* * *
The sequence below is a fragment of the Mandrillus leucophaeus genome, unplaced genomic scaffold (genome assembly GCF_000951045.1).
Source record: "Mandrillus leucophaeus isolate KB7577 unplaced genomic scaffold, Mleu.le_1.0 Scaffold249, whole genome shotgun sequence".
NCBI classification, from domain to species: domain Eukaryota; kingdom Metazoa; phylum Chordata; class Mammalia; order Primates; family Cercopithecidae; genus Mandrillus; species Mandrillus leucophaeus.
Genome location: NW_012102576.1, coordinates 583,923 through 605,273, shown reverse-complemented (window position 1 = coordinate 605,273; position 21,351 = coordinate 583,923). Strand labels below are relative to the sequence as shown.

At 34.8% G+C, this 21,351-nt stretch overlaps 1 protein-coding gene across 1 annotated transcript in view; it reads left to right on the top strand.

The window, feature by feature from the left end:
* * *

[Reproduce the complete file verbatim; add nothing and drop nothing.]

The sequence below is a fragment of the Mandrillus leucophaeus genome, unplaced genomic scaffold (genome assembly GCF_000951045.1).
Source record: "Mandrillus leucophaeus isolate KB7577 unplaced genomic scaffold, Mleu.le_1.0 Scaffold249, whole genome shotgun sequence".
NCBI classification, from domain to species: domain Eukaryota; kingdom Metazoa; phylum Chordata; class Mammalia; order Primates; family Cercopithecidae; genus Mandrillus; species Mandrillus leucophaeus.
Genome location: NW_012102576.1, coordinates 583,923 through 605,273, shown reverse-complemented (window position 1 = coordinate 605,273; position 21,351 = coordinate 583,923). Strand labels below are relative to the sequence as shown.

At 34.8% G+C, this 21,351-nt stretch overlaps 1 protein-coding gene across 1 annotated transcript in view; it reads left to right on the top strand.

The window, feature by feature from the left end: